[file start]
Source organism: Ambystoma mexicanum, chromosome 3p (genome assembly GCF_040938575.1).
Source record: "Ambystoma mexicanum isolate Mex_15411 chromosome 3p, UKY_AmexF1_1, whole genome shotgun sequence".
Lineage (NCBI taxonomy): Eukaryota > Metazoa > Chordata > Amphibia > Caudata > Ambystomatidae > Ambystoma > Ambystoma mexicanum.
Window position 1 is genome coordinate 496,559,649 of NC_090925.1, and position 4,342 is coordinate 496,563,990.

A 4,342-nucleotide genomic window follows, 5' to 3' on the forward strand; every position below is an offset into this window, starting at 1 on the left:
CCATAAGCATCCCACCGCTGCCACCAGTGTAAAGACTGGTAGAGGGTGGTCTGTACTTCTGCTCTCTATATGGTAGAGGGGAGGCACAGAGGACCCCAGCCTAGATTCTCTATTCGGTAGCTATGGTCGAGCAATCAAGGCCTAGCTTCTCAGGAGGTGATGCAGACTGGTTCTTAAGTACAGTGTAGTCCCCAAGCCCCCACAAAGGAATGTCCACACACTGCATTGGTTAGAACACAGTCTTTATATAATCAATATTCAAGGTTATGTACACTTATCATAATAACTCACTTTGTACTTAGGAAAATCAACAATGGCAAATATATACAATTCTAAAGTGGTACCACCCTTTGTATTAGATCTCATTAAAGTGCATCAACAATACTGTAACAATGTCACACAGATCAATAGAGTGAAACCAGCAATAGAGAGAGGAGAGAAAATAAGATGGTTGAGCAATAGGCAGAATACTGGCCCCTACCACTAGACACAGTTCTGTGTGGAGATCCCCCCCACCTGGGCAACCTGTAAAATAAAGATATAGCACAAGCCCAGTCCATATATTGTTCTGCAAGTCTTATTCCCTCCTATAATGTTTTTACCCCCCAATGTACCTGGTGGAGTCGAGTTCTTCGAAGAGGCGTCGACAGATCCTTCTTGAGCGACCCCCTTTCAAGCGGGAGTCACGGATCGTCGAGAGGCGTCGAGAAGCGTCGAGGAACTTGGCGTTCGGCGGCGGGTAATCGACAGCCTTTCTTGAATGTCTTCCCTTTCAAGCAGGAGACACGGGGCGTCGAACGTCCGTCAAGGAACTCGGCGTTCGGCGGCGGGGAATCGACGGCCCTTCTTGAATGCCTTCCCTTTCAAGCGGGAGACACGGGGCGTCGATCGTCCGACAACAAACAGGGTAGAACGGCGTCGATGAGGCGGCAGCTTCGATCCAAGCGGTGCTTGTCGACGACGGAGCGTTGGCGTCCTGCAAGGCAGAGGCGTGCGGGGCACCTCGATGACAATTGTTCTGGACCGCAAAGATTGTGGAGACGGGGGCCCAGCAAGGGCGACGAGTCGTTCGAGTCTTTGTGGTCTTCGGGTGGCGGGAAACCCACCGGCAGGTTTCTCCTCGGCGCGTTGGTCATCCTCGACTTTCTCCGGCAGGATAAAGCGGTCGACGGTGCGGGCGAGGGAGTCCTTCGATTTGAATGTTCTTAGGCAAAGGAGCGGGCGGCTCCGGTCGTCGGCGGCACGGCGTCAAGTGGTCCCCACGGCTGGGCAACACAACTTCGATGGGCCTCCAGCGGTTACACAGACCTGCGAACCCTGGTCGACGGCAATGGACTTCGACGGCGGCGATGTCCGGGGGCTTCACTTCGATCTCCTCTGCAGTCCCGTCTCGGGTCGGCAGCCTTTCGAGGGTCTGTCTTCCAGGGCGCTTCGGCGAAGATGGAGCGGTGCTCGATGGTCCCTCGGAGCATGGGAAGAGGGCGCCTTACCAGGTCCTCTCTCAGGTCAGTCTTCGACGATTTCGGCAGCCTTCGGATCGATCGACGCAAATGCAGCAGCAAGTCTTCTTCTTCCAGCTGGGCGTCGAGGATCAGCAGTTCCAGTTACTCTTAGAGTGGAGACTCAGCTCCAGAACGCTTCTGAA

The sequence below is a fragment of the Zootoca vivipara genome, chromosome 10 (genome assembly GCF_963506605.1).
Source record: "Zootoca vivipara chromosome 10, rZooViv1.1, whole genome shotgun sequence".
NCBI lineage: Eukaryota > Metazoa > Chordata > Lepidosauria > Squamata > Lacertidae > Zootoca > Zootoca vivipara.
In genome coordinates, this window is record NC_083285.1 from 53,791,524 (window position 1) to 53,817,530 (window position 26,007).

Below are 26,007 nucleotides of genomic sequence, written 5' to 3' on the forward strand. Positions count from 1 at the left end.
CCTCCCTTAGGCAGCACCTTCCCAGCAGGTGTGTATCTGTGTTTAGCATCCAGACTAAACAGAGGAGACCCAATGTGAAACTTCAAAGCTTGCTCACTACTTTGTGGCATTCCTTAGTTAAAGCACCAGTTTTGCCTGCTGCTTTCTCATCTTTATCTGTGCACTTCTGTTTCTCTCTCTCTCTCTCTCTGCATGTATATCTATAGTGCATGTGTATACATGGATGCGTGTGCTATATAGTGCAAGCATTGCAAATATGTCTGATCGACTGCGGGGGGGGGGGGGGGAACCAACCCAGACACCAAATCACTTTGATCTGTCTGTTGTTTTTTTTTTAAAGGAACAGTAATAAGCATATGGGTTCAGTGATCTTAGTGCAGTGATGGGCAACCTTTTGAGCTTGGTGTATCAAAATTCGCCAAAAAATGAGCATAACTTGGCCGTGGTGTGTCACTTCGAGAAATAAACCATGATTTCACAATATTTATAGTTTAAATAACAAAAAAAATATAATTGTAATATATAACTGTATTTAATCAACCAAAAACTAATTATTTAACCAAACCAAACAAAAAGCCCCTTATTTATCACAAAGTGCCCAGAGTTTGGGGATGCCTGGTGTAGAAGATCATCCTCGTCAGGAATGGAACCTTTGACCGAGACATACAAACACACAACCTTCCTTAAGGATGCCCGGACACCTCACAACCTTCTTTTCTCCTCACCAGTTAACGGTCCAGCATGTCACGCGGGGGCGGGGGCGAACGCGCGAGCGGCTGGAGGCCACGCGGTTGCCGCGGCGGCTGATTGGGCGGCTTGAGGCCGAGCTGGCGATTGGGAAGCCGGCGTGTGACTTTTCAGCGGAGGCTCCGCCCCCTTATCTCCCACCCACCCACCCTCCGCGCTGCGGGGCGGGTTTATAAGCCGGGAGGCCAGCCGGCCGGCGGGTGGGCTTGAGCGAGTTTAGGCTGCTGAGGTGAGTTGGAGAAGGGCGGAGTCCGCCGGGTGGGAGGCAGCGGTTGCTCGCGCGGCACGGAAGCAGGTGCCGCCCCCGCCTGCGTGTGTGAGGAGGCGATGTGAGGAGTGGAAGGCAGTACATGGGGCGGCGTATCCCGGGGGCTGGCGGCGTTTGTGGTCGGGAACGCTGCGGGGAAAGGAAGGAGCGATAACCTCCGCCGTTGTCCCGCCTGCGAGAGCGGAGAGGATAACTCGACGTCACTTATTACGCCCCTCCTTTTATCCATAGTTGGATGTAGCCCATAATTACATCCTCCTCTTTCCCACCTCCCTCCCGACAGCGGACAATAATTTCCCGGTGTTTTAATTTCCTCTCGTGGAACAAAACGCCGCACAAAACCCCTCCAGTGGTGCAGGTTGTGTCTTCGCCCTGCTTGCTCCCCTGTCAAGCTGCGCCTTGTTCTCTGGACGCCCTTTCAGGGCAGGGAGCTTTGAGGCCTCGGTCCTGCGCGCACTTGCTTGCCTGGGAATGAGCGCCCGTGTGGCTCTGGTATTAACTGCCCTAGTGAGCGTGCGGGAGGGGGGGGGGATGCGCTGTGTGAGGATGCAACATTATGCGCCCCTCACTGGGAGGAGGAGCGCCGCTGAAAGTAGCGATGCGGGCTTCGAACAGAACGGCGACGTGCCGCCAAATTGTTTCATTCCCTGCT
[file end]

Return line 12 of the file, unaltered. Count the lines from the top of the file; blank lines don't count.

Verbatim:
CCTCCCTTAGGCAGCACCTTCCCAGCAGGTGTGTATCTGTGTTTAGCATCCAGACTAAACAGAGGAGACCCAATGTGAAACTTCAAAGCTTGCTCACTACTTTGTGGCATTCCTTAGTTAAAGCACCAGTTTTGCCTGCTGCTTTCTCATCTTTATCTGTGCACTTCTGTTTCTCTCTCTCTCTCTCTCTGCATGTATATCTATAGTGCATGTGTATACATGGATGCGTGTGCTATATAGTGCAAGCATTGCAAATATGTCTGATCGACTGCGGGGGGGGGGGGGGGAACCAACCCAGACACCAAATCACTTTGATCTGTCTGTTGTTTTTTTTTTAAAGGAACAGTAATAAGCATATGGGTTCAGTGATCTTAGTGCAGTGATGGGCAACCTTTTGAGCTTGGTGTATCAAAATTCGCCAAAAAATGAGCATAACTTGGCCGTGGTGTGTCACTTCGAGAAATAAACCATGATTTCACAATATTTATAGTTTAAATAACAAAAAAAATATAATTGTAATATATAACTGTATTTAATCAACCAAAAACTAATTATTTAACCAAACCAAACAAAAAGCCCCTTATTTATCACAAAGTGCCCAGAGTTTGGGGATGCCTGGTGTAGAAGATCATCCTCGTCAGGAATGGAACCTTTGACCGAGACATACAAACACACAACCTTCCTTAAGGATGCCCGGACACCTCACAACCTTCTTTTCTCCTCACCAGTTAACGGTCCAGCATGTCACGCGGGGGCGGGGGCGAACGCGCGAGCGGCTGGAGGCCACGCGGTTGCCGCGGCGGCTGATTGGGCGGCTTGAGGCCGAGCTGGCGATTGGGAAGCCGGCGTGTGACTTTTCAGCGGAGGCTCCGCCCCCTTATCTCCCACCCACCCACCCTCCGCGCTGCGGGGCGGGTTTATAAGCCGGGAGGCCAGCCGGCCGGCGGGTGGGCTTGAGCGAGTTTAGGCTGCTGAGGTGAGTTGGAGAAGGGCGGAGTCCGCCGGGTGGGAGGCAGCGGTTGCTCGCGCGGCACGGAAGCAGGTGCCGCCCCCGCCTGCGTGTGTGAGGAGGCGATGTGAGGAGTGGAAGGCAGTACATGGGGCGGCGTATCCCGGGGGCTGGCGGCGTTTGTGGTCGGGAACGCTGCGGGGAAAGGAAGGAGCGATAACCTCCGCCGTTGTCCCGCCTGCGAGAGCGGAGAGGATAACTCGACGTCACTTATTACGCCCCTCCTTTTATCCATAGTTGGATGTAGCCCATAATTACATCCTCCTCTTTCCCACCTCCCTCCCGACAGCGGACAATAATTTCCCGGTGTTTTAATTTCCTCTCGTGGAACAAAACGCCGCACAAAACCCCTCCAGTGGTGCAGGTTGTGTCTTCGCCCTGCTTGCTCCCCTGTCAAGCTGCGCCTTGTTCTCTGGACGCCCTTTCAGGGCAGGGAGCTTTGAGGCCTCGGTCCTGCGCGCACTTGCTTGCCTGGGAATGAGCGCCCGTGTGGCTCTGGTATTAACTGCCCTAGTGAGCGTGCGGGAGGGGGGGGGGATGCGCTGTGTGAGGATGCAACATTATGCGCCCCTCACTGGGAGGAGGAGCGCCGCTGAAAGTAGCGATGCGGGCTTCGAACAGAACGGCGACGTGCCGCCAAATTGTTTCATTCCCTGCT